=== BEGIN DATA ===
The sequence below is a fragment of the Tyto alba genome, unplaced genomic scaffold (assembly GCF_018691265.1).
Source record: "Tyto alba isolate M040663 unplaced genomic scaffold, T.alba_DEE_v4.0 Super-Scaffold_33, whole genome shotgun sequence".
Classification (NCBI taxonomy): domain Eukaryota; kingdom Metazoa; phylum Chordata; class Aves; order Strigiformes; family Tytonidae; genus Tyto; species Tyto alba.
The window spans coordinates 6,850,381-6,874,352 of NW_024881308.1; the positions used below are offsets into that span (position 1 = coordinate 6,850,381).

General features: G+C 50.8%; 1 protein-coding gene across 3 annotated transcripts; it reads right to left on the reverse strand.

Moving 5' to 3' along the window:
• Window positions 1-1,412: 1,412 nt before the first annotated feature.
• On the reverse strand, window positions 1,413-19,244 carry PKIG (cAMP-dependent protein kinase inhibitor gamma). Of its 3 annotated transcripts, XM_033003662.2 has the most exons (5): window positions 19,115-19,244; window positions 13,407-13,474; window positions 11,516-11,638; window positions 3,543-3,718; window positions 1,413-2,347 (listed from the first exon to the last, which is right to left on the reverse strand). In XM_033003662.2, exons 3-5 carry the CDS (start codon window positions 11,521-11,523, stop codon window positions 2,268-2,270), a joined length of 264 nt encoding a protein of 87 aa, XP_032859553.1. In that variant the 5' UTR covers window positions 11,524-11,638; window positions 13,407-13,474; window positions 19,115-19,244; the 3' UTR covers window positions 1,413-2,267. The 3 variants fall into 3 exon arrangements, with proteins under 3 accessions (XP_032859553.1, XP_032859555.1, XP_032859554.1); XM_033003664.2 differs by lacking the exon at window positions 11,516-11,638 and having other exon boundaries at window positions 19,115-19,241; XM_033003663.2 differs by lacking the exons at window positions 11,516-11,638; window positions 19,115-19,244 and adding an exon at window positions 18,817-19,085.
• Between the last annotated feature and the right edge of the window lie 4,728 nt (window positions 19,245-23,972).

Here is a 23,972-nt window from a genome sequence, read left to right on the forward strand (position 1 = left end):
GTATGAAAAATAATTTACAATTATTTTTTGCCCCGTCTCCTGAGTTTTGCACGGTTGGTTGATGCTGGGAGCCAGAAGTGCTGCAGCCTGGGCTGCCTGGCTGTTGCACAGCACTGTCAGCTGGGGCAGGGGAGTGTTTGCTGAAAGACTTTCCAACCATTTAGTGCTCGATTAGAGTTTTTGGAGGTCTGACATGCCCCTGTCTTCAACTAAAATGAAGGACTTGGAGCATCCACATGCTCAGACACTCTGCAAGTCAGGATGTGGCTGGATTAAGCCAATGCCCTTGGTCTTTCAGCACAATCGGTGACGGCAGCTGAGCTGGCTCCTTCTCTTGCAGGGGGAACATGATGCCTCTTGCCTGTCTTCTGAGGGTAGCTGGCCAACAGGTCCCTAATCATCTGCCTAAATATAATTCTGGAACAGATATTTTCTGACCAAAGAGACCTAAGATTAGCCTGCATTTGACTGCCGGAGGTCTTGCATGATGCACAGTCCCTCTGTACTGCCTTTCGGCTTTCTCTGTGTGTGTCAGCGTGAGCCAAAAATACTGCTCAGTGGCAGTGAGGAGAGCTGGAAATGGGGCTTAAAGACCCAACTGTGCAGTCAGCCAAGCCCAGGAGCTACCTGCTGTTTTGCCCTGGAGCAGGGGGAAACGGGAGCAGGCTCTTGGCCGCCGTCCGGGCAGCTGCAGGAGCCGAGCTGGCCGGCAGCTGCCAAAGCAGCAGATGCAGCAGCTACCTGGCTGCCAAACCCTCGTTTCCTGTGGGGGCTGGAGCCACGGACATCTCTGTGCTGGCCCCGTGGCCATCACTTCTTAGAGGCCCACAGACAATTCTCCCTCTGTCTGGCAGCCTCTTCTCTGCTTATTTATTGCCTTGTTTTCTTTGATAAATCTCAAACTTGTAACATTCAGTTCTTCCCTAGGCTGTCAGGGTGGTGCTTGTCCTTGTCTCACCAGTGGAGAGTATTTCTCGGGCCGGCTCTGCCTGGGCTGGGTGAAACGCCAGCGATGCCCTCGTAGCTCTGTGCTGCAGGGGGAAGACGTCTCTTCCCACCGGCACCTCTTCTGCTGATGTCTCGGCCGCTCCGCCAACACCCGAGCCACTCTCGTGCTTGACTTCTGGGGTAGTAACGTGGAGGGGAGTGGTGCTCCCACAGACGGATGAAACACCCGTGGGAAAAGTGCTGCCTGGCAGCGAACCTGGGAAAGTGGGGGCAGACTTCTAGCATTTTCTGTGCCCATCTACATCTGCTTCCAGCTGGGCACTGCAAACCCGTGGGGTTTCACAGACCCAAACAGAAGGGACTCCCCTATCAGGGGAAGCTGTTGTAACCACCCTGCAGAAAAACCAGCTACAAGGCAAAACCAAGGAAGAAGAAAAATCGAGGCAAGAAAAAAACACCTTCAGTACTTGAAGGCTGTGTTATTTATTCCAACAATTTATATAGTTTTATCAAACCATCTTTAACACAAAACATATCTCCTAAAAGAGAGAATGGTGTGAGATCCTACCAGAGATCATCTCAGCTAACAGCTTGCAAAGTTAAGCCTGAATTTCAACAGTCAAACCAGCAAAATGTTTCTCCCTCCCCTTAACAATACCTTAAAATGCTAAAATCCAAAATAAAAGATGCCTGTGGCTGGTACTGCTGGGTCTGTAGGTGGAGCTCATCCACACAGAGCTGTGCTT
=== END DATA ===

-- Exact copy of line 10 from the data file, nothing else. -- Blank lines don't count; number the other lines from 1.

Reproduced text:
Here is a 23,972-nt window from a genome sequence, read left to right on the forward strand (position 1 = left end):